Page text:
Myroxylon balsamum (PROSEA)

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Plant Resources of South-East Asia
List of species

Myroxylon balsamum (L.) Harms

Protologue: Leguminosae


Myroxylon pereirae (Royle) Klotzsch, M. toluiferum Kunth, Toluifera balsamum L.

Vernacular names

  • Tolu balsam (var. balsamum ), Peru balsam (var. pereirae ) (En).


The native area is northern South America (Colombia, Venezuela, Peru). Introduced and cultivated pantropically, including South-East Asia. Commercially most important in Columbia, El Salvador, Nicaragua and Honduras.


Tolu or Peru balsams are oleoresin exudates obtained from wounded trees. Tolu balsam is a brownish-yellow, plastic solid when fresh, but becomes harder, and eventually brittle, on exposure to air. Peru balsam is a dark brown, very viscous liquid, with a typically "balsamic" odour, somewhat resembling vanilla. Both balsams are used in perfumery, but only rarely in their natural form; more commonly a prepared oil or "resinoid" is used. The oil or extract is generally used as a fixative in fragrance applications. There is some use as a flavouring in drinks and sweets, and in incense. Both balsams contain mixtures of cinnamic and benzoic acid esters and these confer some mild antiseptic properties on the balsams, in addition to fragrance properties. Tolu balsam is used as an expectorant and as a flavouring compound in cough mixtures and other pharmaceutical preparations, often in combination with other balsams, although, today, many Tolu syrups described in national pharmacopoeia are synthetic mixtures rather than ones which contain genuine balsam. Peru balsam is used in some pharmaceutical preparations for treating skin disorders. The wood is also useful for timber (like mahogany or cedar) and the tree is also grown as an ornamental or as shade tree.


Tree, up to 40 m tall with a wide spreading crown, trunk up to 1 m in diameter, bark resiniferous. Leaves alternate, imparipinnate, 5-11-foliolate, axis 6-15 cm long; leaflets ovate-oblong, 3-14 cm × 1-7 cm, subcoriaceous, lustrous, with pellucid lines and dots. Inflorescence a raceme; pedicel 1.5 cm long, flowers 1-1.5 cm long, white. Fruit an indehiscent, light brown pod, 6-12 cm × 2-3 cm × 1 cm, style tip noticeably situated below curved upper edge where also the seed is situated, basal portion alate, sterile, 4-7 cm long. Seed 1(-2), reniform, up to 2 cm long, light brown. M. balsamum grows scattered in forest, preferably with annual rainfall of about 2000 mm and mean annual temperature of 21-28°C. It is subdivided into 3 varieties: var. balsamum (fruit 8-11 cm × 2-3 cm, margins parallel, leaflets glabrous and acuminate; this var. produces the Tolu balsam); var. pereirae (Royle) Harms (fruit 6-9 cm × 1.5-2.5 cm, straight or curved, leaflets smaller than of other varieties; this var. produces the Peru balsam); var. punctatum (Klotzsch) Harms (fruit 8-12 cm × 2.5-3 cm, straight, leaflets abundantly punctate but with very few pellucid lines; this var. produces no balsam). Tolu balsam is harvested by cutting V-shaped notches through the bark and collecting the exuding balsam into cups which are regularly emptied. As many as 20 V-notches are cut in each tree, taking care not to girdle the tree. Peru balsam is harvested differently and there are 2 methods. In the "cascara" or "bark" process the bark is scorched for 10 minutes; 8 days later the bark is soft and pieces of about 30-60 cm × 30 cm are cut off at intervals. The remaining bark is crushed and treated with hot water to let the balsam flow, after which the balsam is separated from the water. In the "panal" or "trapo" process the trees are beaten on 4 sides, then scorched with a torch to cause the bark to separate from the trunk (some intermediate pieces are left uninjured). After about 1 week the bark drops off and the balsam starts exuding from the wood and is collected in rags that are wrapped around the exposed wood parts; saturated rags are renewed and the balsam is extracted by boiling with water. In the 1940s annual exports of Tolu balsam (mainly from Colombia) and Peru balsam (from El Salvador) were around 80 t and 100 t, respectively. Few recent data are available, but Indian imports of Tolu balsam in the late 1980s/early 1990s were usually about 10 t per year, of which Indonesia, Malaysia, Singapore and Thailand were occasional minor suppliers (assuming this to be genuine Tolu balsam).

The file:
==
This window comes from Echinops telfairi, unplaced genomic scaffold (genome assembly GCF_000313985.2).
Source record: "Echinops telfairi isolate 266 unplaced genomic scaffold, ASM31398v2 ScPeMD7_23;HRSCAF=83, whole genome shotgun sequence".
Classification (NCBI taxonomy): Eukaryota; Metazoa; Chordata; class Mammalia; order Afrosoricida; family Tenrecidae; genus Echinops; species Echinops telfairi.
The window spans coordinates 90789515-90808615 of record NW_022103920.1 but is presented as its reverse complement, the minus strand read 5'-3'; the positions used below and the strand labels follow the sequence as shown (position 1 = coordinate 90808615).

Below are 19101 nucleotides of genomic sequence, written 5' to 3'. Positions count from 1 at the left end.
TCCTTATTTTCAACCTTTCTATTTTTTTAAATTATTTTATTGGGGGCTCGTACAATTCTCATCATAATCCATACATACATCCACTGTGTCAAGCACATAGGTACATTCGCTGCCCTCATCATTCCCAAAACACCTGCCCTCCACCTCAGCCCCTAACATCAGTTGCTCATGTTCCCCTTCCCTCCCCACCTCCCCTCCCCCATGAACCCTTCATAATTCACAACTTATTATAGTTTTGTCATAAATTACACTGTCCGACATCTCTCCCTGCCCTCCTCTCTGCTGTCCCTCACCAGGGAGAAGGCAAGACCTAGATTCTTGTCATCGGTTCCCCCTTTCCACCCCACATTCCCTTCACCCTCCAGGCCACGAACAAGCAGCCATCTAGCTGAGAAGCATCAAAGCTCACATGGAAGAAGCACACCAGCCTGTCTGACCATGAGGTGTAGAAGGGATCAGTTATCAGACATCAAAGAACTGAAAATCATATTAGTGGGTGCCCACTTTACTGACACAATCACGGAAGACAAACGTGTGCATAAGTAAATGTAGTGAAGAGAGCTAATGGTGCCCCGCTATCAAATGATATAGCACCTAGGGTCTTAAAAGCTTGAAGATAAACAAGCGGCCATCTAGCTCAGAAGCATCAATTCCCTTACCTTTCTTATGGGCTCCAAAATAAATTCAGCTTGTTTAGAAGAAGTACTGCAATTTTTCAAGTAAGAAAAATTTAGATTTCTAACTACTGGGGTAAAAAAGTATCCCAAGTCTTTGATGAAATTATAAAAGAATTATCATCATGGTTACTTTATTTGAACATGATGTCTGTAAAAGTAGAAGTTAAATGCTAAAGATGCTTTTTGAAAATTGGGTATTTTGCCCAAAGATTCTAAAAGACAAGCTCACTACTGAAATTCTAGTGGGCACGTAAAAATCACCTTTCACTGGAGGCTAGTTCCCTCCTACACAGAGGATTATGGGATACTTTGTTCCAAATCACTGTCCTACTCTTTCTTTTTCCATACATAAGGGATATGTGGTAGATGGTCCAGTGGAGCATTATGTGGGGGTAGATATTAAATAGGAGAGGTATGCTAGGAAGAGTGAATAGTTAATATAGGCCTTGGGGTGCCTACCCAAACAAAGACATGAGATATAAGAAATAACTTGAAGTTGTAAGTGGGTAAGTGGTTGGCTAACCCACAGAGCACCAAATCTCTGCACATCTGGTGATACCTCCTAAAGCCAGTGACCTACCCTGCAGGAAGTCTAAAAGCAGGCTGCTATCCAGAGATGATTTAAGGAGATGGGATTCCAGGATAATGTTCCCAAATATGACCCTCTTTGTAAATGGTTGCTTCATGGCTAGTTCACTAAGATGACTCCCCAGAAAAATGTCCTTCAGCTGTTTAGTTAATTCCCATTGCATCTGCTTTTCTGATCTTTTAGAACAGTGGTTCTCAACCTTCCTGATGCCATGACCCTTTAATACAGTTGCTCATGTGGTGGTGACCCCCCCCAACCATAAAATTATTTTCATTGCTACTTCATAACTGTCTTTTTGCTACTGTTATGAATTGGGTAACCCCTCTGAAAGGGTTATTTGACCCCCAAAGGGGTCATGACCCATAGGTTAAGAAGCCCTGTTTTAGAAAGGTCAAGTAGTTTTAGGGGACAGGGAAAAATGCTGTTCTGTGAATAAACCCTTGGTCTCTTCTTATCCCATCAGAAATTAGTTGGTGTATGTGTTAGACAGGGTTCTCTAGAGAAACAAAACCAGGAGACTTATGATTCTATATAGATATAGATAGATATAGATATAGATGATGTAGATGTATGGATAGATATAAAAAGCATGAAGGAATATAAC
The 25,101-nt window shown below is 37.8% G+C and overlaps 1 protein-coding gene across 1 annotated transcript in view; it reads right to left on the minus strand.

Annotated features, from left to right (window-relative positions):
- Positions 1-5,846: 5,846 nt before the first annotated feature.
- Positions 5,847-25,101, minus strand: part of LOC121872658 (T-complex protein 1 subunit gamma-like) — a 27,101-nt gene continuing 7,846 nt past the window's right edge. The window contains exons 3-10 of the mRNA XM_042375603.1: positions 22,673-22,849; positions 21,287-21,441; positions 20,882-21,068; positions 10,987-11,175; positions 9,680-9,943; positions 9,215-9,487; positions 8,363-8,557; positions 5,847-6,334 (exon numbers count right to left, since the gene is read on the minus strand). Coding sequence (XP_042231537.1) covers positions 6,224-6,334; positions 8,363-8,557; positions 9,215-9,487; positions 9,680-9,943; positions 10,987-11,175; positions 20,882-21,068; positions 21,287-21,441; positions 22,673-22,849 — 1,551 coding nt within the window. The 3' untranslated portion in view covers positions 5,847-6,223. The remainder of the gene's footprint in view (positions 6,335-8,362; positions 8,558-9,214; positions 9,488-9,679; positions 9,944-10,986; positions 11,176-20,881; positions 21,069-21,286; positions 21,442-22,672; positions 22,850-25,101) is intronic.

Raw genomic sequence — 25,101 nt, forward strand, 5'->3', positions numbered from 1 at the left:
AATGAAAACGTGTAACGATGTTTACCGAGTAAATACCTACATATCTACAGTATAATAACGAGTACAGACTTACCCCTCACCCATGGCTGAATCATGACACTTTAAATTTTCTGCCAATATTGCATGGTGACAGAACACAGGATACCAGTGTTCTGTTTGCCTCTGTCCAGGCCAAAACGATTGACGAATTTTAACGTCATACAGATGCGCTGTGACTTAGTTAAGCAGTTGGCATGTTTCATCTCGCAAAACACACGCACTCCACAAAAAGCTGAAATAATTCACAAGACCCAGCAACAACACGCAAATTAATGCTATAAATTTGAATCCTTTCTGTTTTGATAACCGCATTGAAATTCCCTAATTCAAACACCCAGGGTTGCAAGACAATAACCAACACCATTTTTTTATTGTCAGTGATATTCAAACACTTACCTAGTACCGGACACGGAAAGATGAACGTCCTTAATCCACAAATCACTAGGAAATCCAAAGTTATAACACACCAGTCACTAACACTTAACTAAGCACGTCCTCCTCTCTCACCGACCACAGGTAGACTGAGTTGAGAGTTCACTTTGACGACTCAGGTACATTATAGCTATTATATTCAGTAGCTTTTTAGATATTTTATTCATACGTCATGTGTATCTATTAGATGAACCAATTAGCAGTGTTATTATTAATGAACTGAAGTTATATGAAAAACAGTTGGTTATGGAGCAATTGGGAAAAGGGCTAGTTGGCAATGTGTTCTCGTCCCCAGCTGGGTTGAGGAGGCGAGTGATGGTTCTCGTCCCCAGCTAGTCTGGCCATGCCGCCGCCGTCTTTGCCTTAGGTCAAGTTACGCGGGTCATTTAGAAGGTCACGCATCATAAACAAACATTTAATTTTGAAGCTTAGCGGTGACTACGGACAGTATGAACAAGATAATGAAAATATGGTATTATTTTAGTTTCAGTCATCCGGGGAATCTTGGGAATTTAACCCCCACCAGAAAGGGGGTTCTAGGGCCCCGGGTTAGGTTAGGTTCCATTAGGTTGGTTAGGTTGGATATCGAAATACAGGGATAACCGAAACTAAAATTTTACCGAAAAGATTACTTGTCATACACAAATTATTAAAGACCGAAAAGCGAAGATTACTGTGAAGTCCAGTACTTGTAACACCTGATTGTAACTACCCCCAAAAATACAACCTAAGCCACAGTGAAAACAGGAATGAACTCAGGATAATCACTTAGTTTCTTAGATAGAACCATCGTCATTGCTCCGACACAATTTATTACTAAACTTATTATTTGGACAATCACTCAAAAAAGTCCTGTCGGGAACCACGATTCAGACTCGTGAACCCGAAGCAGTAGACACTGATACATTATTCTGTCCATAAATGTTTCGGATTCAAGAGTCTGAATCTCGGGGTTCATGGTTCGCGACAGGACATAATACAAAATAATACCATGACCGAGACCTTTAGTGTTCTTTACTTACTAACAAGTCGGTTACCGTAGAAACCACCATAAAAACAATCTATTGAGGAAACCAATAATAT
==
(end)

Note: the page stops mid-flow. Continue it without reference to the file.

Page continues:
Selected sources

11, 14, 17, 19, 23, 25, 44.